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Below is a family biography included in Biographical and Historical Memoirs of Mississippi County, Arkansas published by Goodspeed Publishing Company in 1889.  These biographies are valuable for genealogy research in discovering missing ancestors or filling in the details of a family tree. Family biographies often include far more information than can be found in a census record or obituary.  Details will vary with each biography but will often include the date and place of birth, parent names including mothers' maiden name, name of wife including maiden name, her parents' names, name of children (including spouses if married), former places of residence, occupation details, military service, church and social organization affiliations, and more.  There are often ancestry details included that cannot be found in any other type of genealogical record.

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Jesse Ashburn is recognized as a careful, energetic agriculturist of this community, and by his advanced ideas and progressive habits has done no little good for the farming interest hereabout. Originally from Huntsville, Ala., he was born in the year 1823, and is the son of Byrd Ashburn who, shortly after the birth of his son Jesse, loaded his family and effects on a flatboat at Huntsville and floated down the Tennessee River to the Ohio, on that river down to the Mississippi, and thereon to the mouth of the Hatchie River. He then sailed up that river to the mouth of Indian Creek, where he disembarked and took up land in Tennessee. Here he opened up a fine farm, but later sold out and moved to near Randolph, where he remained one year. He then moved with his family, consisting of his wife and four children, direct to Frenchman’s Bayou, settled about a fourth of a mile from where his son Jesse now resides, and there remained until his death, which occurred in 1847. His wife survived him eleven years. Jesse Ashburn has lived in this settlement ever since, with the exception of about five years spent in Missouri, whither he had moved in 1863. During the war he took part with neither side except to suppress a few guerrillas who were plundering indiscriminately in Missouri. For many years after his residence in Arkansas, there was no market, and but two settlements on the Bayou — one family by the name of McClung and another by the name of Owens — but they left no descendants here. The first school taught was at Owens’ house, and McClung’s son taught the first term. Mr. Ashburn attended, and the only book used was the spelling book. This was about the year 1836. The few settlers lived on corn bread and bear meat, this being the regular diet. The woods were full of animals, and privation and hardship were the order of each day. Once in a while a little coffee was secured from the boats on the river, but it was scarce and high. Most of their clothing was homespun, although they sometimes secured a little shirting from the boats, and their shoes were made of leather tanned by themselves. Caps were made of otter hides. The first cotton was raised about 1849 or 1850, but was not cultivated as a crop until a few years before the war, after which it was raised with great profit along the river front. It has been noticed that as the land is improved and cleared up the whole surface becomes dryer. Even in the last ten years there has been a very noticeable improvement. Mr. Ashburn has in his field now, under a fine state of cultivation, land that the water used to stand on as high as his waist. His marriage with Miss Emily Adkinson occurred in 1846. She is the daughter of John B. and C. A. (Watts) Adkinson, the father a native of Georgia, but who passed his last days in Missouri, and the mother a native of Tennessee. To the union of Mr. and Mrs. Ashburn were born six children: Andrew J., John David, who married Miss Higgins, of Mississippi County, Ark., and is the father of six children; Savannah, who married Joe N. Hays, and now lives on the Chickasawba, they have two children; Lavina J., married to J. R. Music, of Mississippi County, Ark.; Thomas J. and A. Forrest, at home. Mr. Ashburn is a member of Masonic Lodge No. 251, of Frenchman’s Bayou, and has been a member and a main pillar in the Missionary Baptist Church for the past nine years.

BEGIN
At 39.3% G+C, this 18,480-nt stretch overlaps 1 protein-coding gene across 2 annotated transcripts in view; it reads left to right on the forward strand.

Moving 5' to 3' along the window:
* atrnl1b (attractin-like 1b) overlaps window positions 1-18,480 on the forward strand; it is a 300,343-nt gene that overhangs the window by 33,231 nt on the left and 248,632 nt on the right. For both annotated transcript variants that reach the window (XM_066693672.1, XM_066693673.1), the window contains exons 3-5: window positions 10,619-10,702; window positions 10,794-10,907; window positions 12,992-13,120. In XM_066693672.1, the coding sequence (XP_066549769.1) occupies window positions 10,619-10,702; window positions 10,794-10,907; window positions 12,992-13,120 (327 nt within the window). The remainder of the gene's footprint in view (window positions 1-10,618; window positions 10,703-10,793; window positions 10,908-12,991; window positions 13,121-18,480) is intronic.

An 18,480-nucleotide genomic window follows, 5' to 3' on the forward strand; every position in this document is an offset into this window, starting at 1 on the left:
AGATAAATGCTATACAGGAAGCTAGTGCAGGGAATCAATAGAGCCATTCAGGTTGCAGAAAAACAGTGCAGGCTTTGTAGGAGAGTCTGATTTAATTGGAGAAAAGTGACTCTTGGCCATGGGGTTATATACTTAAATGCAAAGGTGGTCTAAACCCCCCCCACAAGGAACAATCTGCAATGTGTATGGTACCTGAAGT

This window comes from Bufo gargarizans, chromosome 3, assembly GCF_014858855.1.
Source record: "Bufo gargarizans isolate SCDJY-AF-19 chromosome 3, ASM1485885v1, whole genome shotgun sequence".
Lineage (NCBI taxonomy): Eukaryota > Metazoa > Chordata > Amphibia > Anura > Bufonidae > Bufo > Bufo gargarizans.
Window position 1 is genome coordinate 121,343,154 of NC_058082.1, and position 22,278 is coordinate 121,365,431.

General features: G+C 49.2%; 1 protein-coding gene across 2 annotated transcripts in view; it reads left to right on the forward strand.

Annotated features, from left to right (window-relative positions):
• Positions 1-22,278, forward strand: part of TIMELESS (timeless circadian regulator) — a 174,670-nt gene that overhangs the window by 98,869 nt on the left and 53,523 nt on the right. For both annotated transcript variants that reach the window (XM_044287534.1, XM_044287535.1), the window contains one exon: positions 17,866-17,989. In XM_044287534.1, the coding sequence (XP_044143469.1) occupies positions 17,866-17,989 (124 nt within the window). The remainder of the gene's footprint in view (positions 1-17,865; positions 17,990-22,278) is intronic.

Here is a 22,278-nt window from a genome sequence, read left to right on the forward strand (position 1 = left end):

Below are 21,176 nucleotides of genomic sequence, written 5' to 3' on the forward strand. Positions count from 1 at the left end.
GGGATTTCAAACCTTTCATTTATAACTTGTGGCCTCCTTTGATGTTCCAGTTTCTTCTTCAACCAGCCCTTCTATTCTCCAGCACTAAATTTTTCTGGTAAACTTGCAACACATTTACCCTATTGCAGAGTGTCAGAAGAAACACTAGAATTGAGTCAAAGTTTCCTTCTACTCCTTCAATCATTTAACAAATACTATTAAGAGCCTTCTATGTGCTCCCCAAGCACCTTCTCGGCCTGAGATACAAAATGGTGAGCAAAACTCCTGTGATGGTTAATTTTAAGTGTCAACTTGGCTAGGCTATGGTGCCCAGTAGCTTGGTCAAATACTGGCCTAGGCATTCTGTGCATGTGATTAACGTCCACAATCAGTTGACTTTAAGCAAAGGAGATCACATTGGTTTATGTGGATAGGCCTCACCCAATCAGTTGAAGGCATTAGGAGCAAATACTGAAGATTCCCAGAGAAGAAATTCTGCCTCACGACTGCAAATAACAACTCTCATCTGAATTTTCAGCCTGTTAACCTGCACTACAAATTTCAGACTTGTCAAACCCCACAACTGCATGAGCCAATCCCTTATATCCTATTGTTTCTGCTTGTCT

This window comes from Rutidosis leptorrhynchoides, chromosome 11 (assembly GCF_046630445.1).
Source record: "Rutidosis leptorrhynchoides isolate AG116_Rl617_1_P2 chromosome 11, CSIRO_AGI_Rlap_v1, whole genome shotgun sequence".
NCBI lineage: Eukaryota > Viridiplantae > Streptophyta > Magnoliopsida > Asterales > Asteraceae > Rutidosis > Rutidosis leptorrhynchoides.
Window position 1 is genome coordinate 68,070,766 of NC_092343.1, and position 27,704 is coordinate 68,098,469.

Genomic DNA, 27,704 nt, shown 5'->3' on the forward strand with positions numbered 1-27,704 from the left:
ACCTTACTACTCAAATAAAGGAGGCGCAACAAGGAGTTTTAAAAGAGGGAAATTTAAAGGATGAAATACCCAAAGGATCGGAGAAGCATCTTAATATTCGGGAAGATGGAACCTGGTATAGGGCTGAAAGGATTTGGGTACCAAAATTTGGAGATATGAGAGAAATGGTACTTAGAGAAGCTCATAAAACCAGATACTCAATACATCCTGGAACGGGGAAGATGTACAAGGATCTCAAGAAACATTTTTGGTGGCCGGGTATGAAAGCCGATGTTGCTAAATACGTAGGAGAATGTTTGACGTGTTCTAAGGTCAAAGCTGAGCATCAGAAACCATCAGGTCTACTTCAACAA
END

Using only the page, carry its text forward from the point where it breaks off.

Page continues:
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This family biography is one of 162 biographies included in Biographical and Historical Memoirs of Mississippi County, Arkansas published in 1889.  View the complete description here: Mississippi County, Arkansas History, Genealogy, and Maps

View additional Mississippi County, Arkansas family biographies here: Mississippi County, Arkansas Biographies

View a map of 1889 Mississippi County, Arkansas here: Mississippi County, Arkansas Map

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